Susan (my wife) and I decided to tag team leading a Journey group in our church. Seven strong women (Judy, Jayme, Carla, Hannah, Rebekah, Andrea, Susan) as well as Seth and myself (we felt much less strong at times) made up our group. Everyone who leads a VP3 group believes they have the best one, and that would be true in my case. We quickly became a trusted community, learning more fully who we were as persons in the good company of each other.
Something shifts during the narrative sharing time. And it shifted for us. A level of honesty surfaced from the fathoms of our lives…an honesty that brought with it stories of visions and broken dreams, accomplishments and failures, cozy places and harsh desserts, influential heroes and painful abusers. All of it somehow used as tailored curriculum by the Spirit of God to etch out who we really are, and to prepare us for what is yet to come.
What caught my attention when Hannah shared her story was her written prayer–a prayer that reflected her courage to question and to confess. Hannah agreed to share a part of her story and her prayer. May both be a reminder of the One who draws near in those vulnerable moments of honesty.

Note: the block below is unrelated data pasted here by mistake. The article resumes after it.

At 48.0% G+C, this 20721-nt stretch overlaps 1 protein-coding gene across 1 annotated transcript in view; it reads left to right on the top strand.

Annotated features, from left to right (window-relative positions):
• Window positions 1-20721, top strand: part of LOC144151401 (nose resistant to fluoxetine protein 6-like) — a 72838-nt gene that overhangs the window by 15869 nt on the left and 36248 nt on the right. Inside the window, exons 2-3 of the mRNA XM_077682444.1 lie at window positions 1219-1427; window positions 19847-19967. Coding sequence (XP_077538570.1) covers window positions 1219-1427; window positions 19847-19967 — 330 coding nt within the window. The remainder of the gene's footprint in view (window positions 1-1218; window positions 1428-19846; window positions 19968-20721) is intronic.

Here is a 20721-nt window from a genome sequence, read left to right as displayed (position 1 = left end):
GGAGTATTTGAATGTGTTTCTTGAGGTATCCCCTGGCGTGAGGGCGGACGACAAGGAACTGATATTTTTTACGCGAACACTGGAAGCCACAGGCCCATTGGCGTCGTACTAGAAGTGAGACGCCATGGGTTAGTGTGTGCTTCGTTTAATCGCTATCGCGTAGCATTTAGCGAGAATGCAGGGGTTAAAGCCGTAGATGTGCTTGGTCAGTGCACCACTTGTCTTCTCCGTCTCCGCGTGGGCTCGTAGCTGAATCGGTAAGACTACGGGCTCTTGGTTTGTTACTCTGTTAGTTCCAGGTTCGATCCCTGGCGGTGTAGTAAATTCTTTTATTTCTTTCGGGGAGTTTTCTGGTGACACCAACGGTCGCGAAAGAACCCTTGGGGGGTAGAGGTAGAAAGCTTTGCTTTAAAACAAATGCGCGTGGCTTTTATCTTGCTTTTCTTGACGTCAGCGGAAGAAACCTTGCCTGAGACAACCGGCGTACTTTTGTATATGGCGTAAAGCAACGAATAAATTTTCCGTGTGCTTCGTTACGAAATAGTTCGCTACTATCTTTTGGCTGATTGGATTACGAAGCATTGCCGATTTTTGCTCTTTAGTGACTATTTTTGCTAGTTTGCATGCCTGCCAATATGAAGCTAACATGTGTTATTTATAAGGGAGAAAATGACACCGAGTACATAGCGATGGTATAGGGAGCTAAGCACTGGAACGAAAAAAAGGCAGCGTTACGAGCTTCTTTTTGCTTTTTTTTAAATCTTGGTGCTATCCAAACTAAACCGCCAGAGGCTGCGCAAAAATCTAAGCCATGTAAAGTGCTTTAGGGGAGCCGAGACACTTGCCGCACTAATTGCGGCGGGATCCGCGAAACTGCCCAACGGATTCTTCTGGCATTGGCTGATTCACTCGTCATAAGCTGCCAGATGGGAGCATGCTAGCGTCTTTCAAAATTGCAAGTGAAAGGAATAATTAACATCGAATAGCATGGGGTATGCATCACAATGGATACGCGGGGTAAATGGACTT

I feel like I’m swimming in the dark.
On a moonless night, my frail arms and legs thrash about in black despair.
I can’t see where I’m going or where I’ve been.
I can’t see the danger lurking beneath the surface,
but I know it’s there.
I am terrified of losing what little independence I have left.
I grope for a glimmer of purpose to keep me afloat, but I cannot find it.
Floundering. Gasping for air. In thick water I can feel but cannot see.
Then I sense your voice speaking to me stirring my soul:
“Look up, child. Put your feet on the rock bottom.
It is solid ground. Holy ground. Stand up and live.”
My mother-in-law is 88 and the small role my husband and I play in the fabric of care for her is spending Sunday afternoon into evenings together. We most often pick her up and bring her the 15 miles back to our home. She seems to really enjoy our intentional conversations about things from the past, and when I include any kind of squash in the dinner menu. Until a couple years ago she was living pretty well. But dementia is having its way with her and to be honest, conversation can be an uncomfortable task. She is many times in the room, but not really with us. It seems.
On several occasions we have been startled when we are talking “about” Mom only for her to say, “I’m right here,” in a gentle yet disappointed voice.